Experience of living and working in Zambia led the author to reflect on the differences in understanding and communication. This wide-ranging account looks at concepts such as "time" as expressed in Swahili and English, and how a "magic" world view affects the concept of causal relations. Concerned particularly with pictures as "the link between written and oral lifestyles", the author goes on to analyse his Zambian friends' perspective. Though he draws on studies of visual literacy, such as George McBean's, and lists the visual "cues" (eg perspective, superimposition) which people lack, his starting point is less ethnocentric. When a woman states that there is more Fanta in a high glass than a short glass (though it has been shown to be the same quantity), he questions "why should we consider it 'less logical' to attribute 'moreness' to something visually dominant like width or height than to attribute 'sameness' to something invisible like weight?" In oral societies people appear to be more used to verbalising "what they do not what they see" and they expect pictures to "contain what they know about objects, not just what they see". "Memory pictures" which, for example, show all four wheels of a car through twisting the picture in space, are one way of meeting peoples' visual expectations. There are many observations in this book besides those on visual literacy (eg on "greetings" in different cultures and ways of learning) which would interest PRA practitioners.
This chapter describes the authors' experience of undertaking a 3-week survey of an area in India where a drinking water project was to be implemented. The authors state their surprise at how much could be achieved in three weeks, but note some conditions for this. The conditions and process of fieldwork are described in detail. Consideration of what constitutes a 'region' as a useful/valid unit for research is discussed: where does one include and how does one do the job? Problems of validity and reliability are discussed. The major problems with this sort of rapid appraisal are discussed in the conclusion. A postscript (1985) gives a reaction to the experience 5 years later, in which they further stress the limitations of rapid fieldwork.
This article argues that it is not always necessary to undertake costly surveys. A rapid reconnaissance 'sounding' of the local situation should generate sufficient information to enable a project to be started which will generate more information as it proceeds. The reasons for a cultural preference among planning officials for surveys - which often generate more information than is needed - are discussed, as are the dangers of using a limited set of conventional information gathering methods - which can miss key facets of rural lives. Ways of gaining a better understanding through 'soundings' are discussed, including officials chatting in a more informal style, using the sondeo method, involving local people as researchers and group discussions. The validity of soundings data is explored. The data requirements for practical action differ from the requirements of routine reporting systems. Attitudes and behaviour must also change to enable officials to use imagination and lateral thinking about information requirements and collection methods. Examples are drawn from health and hygiene.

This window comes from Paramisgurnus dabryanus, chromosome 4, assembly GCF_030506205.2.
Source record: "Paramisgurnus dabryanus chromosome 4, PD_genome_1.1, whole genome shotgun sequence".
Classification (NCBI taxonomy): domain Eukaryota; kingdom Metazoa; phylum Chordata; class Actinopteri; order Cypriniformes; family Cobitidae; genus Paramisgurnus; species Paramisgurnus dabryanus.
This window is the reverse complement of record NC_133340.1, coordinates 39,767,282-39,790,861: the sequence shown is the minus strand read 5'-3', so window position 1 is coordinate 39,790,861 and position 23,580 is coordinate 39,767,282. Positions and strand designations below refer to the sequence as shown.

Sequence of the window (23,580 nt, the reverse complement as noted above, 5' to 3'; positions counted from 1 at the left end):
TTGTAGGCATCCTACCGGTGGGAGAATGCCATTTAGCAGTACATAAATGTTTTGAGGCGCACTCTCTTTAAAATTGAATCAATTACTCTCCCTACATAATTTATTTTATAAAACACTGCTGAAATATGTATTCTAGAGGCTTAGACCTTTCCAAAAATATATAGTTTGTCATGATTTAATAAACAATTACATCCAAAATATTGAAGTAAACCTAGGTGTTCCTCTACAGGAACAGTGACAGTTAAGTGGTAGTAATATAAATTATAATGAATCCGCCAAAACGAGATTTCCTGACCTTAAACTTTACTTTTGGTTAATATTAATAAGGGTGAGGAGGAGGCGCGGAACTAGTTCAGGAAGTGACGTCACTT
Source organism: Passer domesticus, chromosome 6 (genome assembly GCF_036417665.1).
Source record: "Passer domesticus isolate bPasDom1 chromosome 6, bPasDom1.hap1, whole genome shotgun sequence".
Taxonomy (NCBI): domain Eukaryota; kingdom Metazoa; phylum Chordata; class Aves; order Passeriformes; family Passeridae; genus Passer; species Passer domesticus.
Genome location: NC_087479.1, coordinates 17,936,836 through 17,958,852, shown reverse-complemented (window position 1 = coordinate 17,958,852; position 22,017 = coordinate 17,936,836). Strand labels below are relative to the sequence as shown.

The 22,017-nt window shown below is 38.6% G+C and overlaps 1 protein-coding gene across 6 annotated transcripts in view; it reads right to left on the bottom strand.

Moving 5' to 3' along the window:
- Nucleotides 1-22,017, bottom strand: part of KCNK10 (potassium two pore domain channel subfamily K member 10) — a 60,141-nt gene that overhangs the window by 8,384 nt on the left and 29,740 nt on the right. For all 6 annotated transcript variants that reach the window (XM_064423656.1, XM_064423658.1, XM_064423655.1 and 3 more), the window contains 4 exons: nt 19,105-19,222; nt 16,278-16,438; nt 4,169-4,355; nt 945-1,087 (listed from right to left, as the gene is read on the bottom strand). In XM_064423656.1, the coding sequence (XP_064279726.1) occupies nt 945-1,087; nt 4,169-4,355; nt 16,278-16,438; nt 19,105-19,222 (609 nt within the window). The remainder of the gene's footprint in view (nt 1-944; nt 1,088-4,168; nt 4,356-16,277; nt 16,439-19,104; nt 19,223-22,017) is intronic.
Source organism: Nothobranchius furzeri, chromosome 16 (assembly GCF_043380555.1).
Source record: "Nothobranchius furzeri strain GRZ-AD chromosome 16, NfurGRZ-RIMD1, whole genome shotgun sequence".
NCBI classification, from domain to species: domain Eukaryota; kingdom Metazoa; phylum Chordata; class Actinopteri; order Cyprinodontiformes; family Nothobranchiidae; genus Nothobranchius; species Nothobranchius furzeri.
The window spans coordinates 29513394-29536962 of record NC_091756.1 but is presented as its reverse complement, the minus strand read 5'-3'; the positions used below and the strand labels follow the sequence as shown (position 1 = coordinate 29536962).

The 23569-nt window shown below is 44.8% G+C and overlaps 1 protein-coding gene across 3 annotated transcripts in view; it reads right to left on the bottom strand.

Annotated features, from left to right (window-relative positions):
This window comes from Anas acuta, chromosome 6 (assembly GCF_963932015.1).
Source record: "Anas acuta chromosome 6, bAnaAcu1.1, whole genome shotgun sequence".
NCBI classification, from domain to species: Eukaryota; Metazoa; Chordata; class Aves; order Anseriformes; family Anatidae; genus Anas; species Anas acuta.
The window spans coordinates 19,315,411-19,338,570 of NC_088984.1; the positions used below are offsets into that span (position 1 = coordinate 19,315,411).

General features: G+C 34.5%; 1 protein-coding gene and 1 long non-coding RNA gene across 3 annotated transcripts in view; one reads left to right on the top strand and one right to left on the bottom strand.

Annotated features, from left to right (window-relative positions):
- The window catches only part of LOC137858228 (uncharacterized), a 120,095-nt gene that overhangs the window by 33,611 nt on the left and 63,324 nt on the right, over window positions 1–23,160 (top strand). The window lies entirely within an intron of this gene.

This paper emphasises the importance of understanding agroecosystems by employing cross-disciplinary approaches and drawing on of farmers' knowledge where appropriate. The systems approach and procedures for agroecosystem analysis are outlined. Pattern analysis (of time, space, flows and decision-making) are considered. The paper focuses on key questions which arise in the process of system definition, pattern analysis and discussion of system properties. These concepts are illustrated diagramatically throughout.
Community-Based Workshops for Evaluating and Planning Sanitation Programs: A Case Study of Primary Schools Sanitation in Lesotho
The Lesotho Primary Schools Sanitation Project, undertaken in 1976-9, had limited success. When a follow-up project was proposed, it was decided to hold workshops to find out the communities' views on how the follow-up should be designed. Workshop participants included school and community representatives, ministerial and donor agency representatives. This paper describes the results of those workshops held in March 1981. Most of the report discusses technical implications of the workshop discussions. A final section discusses the role of community based workshops in development planning.
This extract discusses ways in which outsiders can change the ways they learn about rural conditions. These include improving development tourism and using RRA techniques. The principles and methods underlying reversals in learning are examined, including sitting, asking, listening; learning from the poorest, learning indigenous technical knowledge through compiling glossaries of local terms and employing games, quantification and ranking methods. Learning can be supported by the way organisations are managed, so reversals in management are important. Styles of communication, staff transfer policies and practice, and enabling and empowering poor clients are discussed. The final section emphasises the primacy of personal action in changing practices in rural development.